Its true purpose will become apparent to us later, but for now we don the Magician's Hat because -2 AC never hurt anyone.

    06wizfour_0374.png

    But back to the pentagram -- some pretty exotic monsters here, including gargoyles, dragons, hellhounds, and other creatures of myth.

    There were no Gargoyles in any of the three previous Wizardry games, so they are introduced here for the first time. Expectedly, Wizardry IV turns gargoyles from stone creatures to creatures who can turn others to stone. Aside from being capable of petrification, Gargoyles can also attack up to five times per turn for a maximum total of 43 points of damage, have 10d7+5 HP, which is the highest among this pentagram's monsters, and AC of 5, which isn't particularly great. Ghasts, arriving from Wizardry III (I'm linking their character sprite from the C64 version, because in the Apple version they have the standard Unseen Entity portrait that I already linked to earlier), are undead monsters who can inflict paralysis and drain 1 level from their opponents. Together with their AC of 1, that would make them a decent summon if they didn't have only 4d6+6 HP and their regular attack wasn't so weak. Komodo Dragons, who are incidentally a real kind of lizard and not just a fantasy one, also come from Wizardry III (PC version sprite), and are substandard in just every possible way, even if you take their mass target poison breath into account (poison in general is pretty much useless at this point, in contrast to paralysis or level drain). Hellhounds are the rarer case of a Wizardry II monster making its way into this game's summons (looking through the bestiaries, however, I can't find Hellhounds in the Apple II version of Wizardry II, so I believe they may have been first introduced in the PC version). Having a pack of hellish supernatural dogs accompany Werdna would admittedly be pretty awesome, but even though their HP is higher than average and their AC is as low as 2, Hellhounds can only attack once per round and their single special ability is acid breath -- again, not particularly helpful at this point. Hellhounds can call for help, though, so that more appear to replenish their ranks, and there can be up to 8 of them in your party at once, so you might still want to consider summoning them as "tanks" if it suits your playstyle.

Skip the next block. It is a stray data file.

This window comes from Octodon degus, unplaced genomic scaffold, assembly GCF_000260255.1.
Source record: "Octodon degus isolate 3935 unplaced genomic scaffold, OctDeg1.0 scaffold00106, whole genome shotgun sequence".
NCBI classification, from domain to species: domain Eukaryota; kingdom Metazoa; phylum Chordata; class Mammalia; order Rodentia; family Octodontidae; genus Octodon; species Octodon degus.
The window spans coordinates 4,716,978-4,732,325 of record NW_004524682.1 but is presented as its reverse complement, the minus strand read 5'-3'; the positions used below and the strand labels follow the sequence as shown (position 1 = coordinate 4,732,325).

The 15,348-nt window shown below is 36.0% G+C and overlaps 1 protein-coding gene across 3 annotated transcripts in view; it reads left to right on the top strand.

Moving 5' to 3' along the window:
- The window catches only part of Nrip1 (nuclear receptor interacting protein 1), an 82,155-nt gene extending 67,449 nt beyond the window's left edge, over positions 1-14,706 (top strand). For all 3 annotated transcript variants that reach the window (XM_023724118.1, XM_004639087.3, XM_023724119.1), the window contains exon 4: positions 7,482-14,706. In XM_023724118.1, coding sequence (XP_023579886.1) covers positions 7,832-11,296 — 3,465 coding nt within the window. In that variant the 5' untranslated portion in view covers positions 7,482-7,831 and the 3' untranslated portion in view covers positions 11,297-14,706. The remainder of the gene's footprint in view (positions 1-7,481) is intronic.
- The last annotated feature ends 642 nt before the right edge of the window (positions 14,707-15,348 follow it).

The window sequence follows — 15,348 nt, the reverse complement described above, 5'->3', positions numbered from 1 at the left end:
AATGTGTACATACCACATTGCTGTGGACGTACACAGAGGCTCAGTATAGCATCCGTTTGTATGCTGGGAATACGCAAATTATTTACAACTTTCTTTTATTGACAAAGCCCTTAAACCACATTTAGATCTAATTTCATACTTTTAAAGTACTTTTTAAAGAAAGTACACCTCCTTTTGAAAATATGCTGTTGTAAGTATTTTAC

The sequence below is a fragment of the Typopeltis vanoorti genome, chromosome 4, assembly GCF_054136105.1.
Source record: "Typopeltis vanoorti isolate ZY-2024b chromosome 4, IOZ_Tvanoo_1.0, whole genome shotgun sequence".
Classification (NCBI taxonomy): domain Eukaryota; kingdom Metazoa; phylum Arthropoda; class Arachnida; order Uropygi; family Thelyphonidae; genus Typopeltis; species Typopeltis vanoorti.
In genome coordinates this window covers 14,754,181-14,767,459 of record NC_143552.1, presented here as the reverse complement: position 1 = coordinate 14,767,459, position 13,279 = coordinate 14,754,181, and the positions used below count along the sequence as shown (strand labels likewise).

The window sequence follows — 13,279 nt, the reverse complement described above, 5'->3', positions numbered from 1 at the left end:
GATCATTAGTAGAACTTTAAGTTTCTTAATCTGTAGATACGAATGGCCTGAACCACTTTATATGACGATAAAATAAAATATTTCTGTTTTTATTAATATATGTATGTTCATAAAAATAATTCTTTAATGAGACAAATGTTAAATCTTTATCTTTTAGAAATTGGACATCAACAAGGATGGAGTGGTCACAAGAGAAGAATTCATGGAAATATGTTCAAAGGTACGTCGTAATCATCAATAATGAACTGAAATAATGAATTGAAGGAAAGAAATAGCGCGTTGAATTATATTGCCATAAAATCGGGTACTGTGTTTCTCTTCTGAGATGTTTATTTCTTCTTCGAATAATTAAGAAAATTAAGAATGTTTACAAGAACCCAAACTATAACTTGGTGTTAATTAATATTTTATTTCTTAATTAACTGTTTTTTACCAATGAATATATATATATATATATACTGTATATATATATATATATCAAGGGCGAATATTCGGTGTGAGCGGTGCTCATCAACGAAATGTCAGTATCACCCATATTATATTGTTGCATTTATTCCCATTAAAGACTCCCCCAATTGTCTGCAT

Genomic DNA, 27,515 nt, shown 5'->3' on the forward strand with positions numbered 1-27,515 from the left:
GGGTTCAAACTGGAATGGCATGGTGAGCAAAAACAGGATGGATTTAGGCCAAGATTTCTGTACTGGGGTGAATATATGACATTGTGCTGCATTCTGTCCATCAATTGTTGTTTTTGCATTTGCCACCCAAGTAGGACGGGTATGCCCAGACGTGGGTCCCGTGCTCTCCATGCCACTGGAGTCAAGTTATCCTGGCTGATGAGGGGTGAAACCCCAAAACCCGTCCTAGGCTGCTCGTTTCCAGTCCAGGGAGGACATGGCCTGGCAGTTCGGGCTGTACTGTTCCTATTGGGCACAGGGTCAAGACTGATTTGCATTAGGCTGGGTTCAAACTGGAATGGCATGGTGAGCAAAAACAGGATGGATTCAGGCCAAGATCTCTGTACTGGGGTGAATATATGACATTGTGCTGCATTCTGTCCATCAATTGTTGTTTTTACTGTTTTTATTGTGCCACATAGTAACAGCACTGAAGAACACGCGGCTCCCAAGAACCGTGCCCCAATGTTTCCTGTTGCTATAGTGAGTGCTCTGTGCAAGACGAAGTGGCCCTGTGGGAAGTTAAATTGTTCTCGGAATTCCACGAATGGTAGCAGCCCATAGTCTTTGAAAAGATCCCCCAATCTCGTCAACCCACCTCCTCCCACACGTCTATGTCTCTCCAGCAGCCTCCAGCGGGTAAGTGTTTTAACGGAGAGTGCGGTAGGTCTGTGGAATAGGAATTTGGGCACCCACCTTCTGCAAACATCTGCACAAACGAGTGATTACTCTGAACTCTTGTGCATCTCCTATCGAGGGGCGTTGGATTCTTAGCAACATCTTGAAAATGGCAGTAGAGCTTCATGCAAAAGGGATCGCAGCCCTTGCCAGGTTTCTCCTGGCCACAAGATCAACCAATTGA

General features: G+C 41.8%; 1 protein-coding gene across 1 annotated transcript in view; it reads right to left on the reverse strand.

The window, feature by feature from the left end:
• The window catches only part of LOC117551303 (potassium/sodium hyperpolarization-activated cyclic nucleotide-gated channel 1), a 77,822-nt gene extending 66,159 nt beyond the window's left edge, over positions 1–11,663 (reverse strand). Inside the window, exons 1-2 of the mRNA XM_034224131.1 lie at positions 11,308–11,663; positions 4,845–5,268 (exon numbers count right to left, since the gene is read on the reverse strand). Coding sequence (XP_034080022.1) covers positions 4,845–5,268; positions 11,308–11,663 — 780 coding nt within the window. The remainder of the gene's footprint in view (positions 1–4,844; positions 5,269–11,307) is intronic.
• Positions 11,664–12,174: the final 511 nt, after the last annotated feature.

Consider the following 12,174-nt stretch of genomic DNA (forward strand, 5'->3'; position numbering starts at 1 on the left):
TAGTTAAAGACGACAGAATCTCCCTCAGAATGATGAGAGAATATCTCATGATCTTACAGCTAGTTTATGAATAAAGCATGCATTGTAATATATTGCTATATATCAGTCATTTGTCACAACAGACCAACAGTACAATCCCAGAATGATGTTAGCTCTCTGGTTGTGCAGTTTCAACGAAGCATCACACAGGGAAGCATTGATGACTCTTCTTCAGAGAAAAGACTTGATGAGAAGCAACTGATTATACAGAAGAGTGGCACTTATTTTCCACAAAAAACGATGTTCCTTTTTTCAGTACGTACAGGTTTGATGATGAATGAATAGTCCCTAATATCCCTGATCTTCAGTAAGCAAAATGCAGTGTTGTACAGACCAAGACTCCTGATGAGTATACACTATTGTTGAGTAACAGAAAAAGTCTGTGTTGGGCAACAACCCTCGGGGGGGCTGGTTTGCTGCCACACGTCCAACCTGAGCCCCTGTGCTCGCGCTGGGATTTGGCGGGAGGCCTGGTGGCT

Next in line are Priests of Fung, originating in Wizardry III but equal in their spellcasting abilities to Wizardry I's High Priests, which means they're capable of casting 5th tier Priest spells. The former have four times the latter's HP, though, and their AC is lower; plus, as you know, Werdna can always use some Priest spells to back him up, so there is little choice for the player but to summon them. As for Masters/Dragons, they are exclusive to Wizardry IV, and I think their name should be interpreted as "Masters of Dragons" -- or at least that is the way New Age of Llylgamyn seems to treat them: as humanoid warriors with 10d5+5 HP and AC of 4. Their regular attacks are strong and deal up to 48 points of damage per turn, but you can summon merely up to three of them and they have no special abilities to speak of, so I wouldn't summon them if I were you.